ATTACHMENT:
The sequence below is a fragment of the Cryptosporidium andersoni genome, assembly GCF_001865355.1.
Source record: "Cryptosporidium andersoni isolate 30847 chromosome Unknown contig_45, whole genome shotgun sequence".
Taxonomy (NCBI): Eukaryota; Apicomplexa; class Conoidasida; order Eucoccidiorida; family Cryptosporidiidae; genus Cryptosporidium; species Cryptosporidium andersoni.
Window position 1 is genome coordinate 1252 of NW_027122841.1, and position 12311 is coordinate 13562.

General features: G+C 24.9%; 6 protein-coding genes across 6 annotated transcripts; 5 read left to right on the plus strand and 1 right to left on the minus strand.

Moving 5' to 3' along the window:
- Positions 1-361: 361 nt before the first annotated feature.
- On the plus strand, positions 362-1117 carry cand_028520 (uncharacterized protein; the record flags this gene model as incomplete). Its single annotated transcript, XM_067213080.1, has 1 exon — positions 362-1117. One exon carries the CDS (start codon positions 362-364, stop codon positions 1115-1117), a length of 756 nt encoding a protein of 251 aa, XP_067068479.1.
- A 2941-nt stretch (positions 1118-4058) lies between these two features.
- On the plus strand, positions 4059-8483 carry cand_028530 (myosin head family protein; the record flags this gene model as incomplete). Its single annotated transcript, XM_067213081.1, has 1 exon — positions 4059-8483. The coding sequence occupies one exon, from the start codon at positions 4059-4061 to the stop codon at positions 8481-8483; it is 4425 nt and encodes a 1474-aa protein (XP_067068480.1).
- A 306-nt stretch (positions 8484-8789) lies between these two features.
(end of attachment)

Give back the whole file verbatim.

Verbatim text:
The sequence below is a fragment of the Cryptosporidium andersoni genome, assembly GCF_001865355.1.
Source record: "Cryptosporidium andersoni isolate 30847 chromosome Unknown contig_45, whole genome shotgun sequence".
Taxonomy (NCBI): Eukaryota; Apicomplexa; class Conoidasida; order Eucoccidiorida; family Cryptosporidiidae; genus Cryptosporidium; species Cryptosporidium andersoni.
Window position 1 is genome coordinate 1252 of NW_027122841.1, and position 12311 is coordinate 13562.

General features: G+C 24.9%; 6 protein-coding genes across 6 annotated transcripts; 5 read left to right on the plus strand and 1 right to left on the minus strand.

Moving 5' to 3' along the window:
- Positions 1-361: 361 nt before the first annotated feature.
- On the plus strand, positions 362-1117 carry cand_028520 (uncharacterized protein; the record flags this gene model as incomplete). Its single annotated transcript, XM_067213080.1, has 1 exon — positions 362-1117. One exon carries the CDS (start codon positions 362-364, stop codon positions 1115-1117), a length of 756 nt encoding a protein of 251 aa, XP_067068479.1.
- A 2941-nt stretch (positions 1118-4058) lies between these two features.
- On the plus strand, positions 4059-8483 carry cand_028530 (myosin head family protein; the record flags this gene model as incomplete). Its single annotated transcript, XM_067213081.1, has 1 exon — positions 4059-8483. The coding sequence occupies one exon, from the start codon at positions 4059-4061 to the stop codon at positions 8481-8483; it is 4425 nt and encodes a 1474-aa protein (XP_067068480.1).
- A 306-nt stretch (positions 8484-8789) lies between these two features.